Sports Injury CaseProfessional athletes aren’t the only ones who suffer sports injuries. Adults and children of all ages enjoy pickup basketball, touch football, softball, or just exercising at the local gym. Sometimes, it may seem counterintuitive that a person can recover for injuries suffered while voluntarily engaging in physical, oftentimes vigorous, activity. If you’re going up for a rebound in basketball, you know it’s possible to come down awkwardly and hurt your ankle. If you’re playing baseball, it’s foreseeable that the batter might accidentally be hit by a pitch. Such is the inherently competitive nature of sports. The law recognizes this via the “assumption of risk” defense, which bars or reduces the plaintiff’s right to recover if the defendant can demonstrate that the plaintiff voluntarily and knowingly assumed the risks at issue inherent to the dangerous activity in which s/he was participating at the time of his or her injury.
However, the assumption of risk defense is not absolute. If a plaintiff can show that the defendant negligently, recklessly, or intentionally produced a risk/condition that was outside and atypical of the scope of the assumed risk, and that this condition caused the plaintiff’s injury, then they may be able to recover damages.
What are some of these “exceptions” to assumption of risk? One is willful or malicious conduct on the part of the defendant. So, if things get heated during a pickup basketball game and someone throws a punch that ends up breaking another player’s nose, the puncher will not be able to assert an assumption of risk defense.
Another exception arises when negligent conduct augments or “magnifies” the risk. For example, the owners of sporting fields (soccer/football/etc.) are required to maintain certain standards of safety by regularly inspecting and repairing the playing surface. But even on a pristine football field there is always the chance that a player will twist an ankle or a knee.
However, let’s say that the owner of an artificial turf field doesn’t perform reasonable maintenance, and is therefore unaware that there is a large tear in the artificial surface. Then, during a soccer game on said field, a player trips because of the tear and severely injures her knee. The negligence of the field owner produced a risk that was outside the scope of those assumed by the player when she stepped on the field. Therefore, the owner should not be able to assert the defense.
What if I Signed a Waiver?
Organized leagues or associations (e.g. high school sports, “rec” leagues, etc.) normally require participants to sign release forms indemnifying the owner from liability for injuries. Again, however, these release forms are not necessarily impenetrable. If the plaintiff can show negligent or willful conduct on the part of the defendant, it may be possible to “pierce” the release.
Most legal analysis is very fact-specific, and therefore requires the attention and expertise of an attorney. If you or your child were injured in a sports-related incident, you should absolutely consider consulting with an attorney. The attorneys at Campbell & Associates have significant experience advocating for clients who suffered a sports-related injury due to someone else’s negligence. Please call us at 716-992-2222 for a free consultation.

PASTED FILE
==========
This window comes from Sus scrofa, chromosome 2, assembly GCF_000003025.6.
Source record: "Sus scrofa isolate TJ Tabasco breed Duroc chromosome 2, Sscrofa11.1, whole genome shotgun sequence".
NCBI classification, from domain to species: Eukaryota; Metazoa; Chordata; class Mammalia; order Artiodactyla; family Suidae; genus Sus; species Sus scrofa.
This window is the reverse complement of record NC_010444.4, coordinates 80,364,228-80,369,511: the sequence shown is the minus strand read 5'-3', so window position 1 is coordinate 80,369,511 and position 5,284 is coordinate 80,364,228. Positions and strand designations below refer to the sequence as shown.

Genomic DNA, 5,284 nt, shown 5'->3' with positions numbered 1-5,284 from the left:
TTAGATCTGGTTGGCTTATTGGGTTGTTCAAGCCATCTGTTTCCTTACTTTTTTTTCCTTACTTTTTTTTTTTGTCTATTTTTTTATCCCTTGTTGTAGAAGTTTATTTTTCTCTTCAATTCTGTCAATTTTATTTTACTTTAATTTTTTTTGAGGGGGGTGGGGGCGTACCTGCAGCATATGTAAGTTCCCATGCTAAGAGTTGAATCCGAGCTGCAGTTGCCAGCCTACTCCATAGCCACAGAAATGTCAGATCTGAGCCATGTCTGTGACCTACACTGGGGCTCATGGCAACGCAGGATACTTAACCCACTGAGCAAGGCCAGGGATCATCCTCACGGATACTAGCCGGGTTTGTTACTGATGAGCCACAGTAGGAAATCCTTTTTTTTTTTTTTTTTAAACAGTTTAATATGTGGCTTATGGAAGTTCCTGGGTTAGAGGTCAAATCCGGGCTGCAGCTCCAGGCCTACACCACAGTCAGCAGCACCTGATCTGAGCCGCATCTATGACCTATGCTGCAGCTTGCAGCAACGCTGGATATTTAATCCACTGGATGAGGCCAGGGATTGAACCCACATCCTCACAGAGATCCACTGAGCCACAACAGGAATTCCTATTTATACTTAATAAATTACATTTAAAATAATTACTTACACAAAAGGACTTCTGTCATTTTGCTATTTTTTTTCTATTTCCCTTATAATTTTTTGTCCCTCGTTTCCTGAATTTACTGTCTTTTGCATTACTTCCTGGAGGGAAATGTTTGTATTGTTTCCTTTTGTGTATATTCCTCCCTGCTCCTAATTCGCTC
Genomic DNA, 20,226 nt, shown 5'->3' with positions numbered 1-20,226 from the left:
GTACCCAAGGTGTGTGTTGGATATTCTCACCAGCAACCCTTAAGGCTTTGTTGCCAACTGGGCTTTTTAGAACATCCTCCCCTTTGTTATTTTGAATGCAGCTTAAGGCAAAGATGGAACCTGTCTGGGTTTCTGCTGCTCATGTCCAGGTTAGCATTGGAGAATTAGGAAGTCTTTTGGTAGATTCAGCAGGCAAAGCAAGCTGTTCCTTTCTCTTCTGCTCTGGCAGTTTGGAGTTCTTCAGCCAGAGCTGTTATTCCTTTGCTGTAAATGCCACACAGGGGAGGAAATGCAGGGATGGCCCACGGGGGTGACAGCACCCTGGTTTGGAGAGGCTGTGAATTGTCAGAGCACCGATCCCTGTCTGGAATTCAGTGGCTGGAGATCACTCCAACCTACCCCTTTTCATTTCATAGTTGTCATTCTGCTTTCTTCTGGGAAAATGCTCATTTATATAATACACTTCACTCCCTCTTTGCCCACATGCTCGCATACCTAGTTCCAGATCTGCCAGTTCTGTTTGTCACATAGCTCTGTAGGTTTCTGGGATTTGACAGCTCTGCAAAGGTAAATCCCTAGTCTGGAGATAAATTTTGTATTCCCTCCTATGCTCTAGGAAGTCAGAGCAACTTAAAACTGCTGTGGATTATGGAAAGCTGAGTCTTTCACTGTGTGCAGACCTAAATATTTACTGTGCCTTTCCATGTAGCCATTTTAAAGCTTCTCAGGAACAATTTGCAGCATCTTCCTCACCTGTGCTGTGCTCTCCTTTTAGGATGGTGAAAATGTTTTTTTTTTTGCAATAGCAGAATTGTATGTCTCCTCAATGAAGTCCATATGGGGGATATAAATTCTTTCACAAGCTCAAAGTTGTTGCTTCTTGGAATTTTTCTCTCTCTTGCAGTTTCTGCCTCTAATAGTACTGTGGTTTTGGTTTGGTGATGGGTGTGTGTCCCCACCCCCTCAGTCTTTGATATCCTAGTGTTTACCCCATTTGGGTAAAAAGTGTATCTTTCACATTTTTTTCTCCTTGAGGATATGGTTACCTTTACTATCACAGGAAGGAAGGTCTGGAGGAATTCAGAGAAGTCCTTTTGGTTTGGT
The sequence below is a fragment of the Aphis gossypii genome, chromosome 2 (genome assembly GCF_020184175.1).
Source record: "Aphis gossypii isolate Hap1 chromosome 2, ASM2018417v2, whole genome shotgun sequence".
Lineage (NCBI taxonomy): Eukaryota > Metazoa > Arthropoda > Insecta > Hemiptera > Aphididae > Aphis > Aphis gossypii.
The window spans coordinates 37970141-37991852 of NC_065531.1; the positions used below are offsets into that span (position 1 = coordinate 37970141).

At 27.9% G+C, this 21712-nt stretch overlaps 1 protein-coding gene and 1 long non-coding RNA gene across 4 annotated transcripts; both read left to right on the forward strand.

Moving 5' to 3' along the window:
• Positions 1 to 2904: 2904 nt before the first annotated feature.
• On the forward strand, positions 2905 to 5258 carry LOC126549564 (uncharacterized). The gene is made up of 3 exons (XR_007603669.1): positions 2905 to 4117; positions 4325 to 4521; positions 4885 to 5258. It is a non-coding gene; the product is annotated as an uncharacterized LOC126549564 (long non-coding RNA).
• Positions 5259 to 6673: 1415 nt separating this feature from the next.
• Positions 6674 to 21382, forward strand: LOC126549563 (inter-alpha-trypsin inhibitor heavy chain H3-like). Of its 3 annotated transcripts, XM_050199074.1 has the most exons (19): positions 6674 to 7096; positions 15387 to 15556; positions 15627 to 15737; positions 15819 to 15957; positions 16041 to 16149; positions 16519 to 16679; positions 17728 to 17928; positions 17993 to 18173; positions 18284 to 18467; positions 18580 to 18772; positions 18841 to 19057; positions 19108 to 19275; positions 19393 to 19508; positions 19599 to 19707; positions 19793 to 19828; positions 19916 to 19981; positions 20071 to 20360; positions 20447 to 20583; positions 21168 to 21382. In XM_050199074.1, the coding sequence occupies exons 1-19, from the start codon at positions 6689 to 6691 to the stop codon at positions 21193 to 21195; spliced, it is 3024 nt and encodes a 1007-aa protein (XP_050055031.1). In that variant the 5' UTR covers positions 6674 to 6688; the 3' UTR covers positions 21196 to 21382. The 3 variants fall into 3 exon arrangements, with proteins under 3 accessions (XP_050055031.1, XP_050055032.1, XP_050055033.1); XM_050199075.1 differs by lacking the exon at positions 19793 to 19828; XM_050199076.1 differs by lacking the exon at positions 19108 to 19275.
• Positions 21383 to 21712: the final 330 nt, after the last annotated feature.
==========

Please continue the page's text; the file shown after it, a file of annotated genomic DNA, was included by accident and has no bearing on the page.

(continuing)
Example Sports Injury Verdicts/Settlements
Green v. City of New York, et al. (N.Y. Sup. 2001) – The Plaintiff, a 27-year-old elementary school teacher, attempted to take a jump shot in a portion of the school’s cafeteria that was used for informal basketball games during non-lunch hours. He slipped and fell, resulting in a severe knee injury that required surgery. He contended that Defendant school board was negligent in failing to change (temporarily or permanently), the flooring in that portion of the cafeteria where it had erected four permanently-installed basketball hoops for student and faculty use. The jury returned a $2,597,000 gross verdict, but found that Plaintiff and Defendant were each 50% liable. Therefore, Plaintiff netted approximately $1,298,500 for his injuries.
Guerrido-Garcia v. American Golf Corporation (N.Y. Sup. 2000) – 21-year-old Plaintiff suffered a fractured toe after she fell while playing miniature golf at Defendant’s entertainment center. She contended that Defendant negligently allowed a torn and ripped portion of artificial turf to exist on its course, failed to sufficiently light the area, and failed to warn or caution guests of the danger. A jury awarded her $69,500.
E.T.A. Pro Ami Angrand v. Longwood Central School District (N.Y. Sup. 2015) – A 7th grade female student of Defendant school district suffered a severe crush injury that ultimately required amputation of the tip of her right ring finger. The incident occurred while she was using a leg press machine during gym class. Plaintiff, through her mother and natural guardian, contended that the school district negligently maintained the weight room and negligently instructed/supervised the class. The case settled prior to trial for $50,000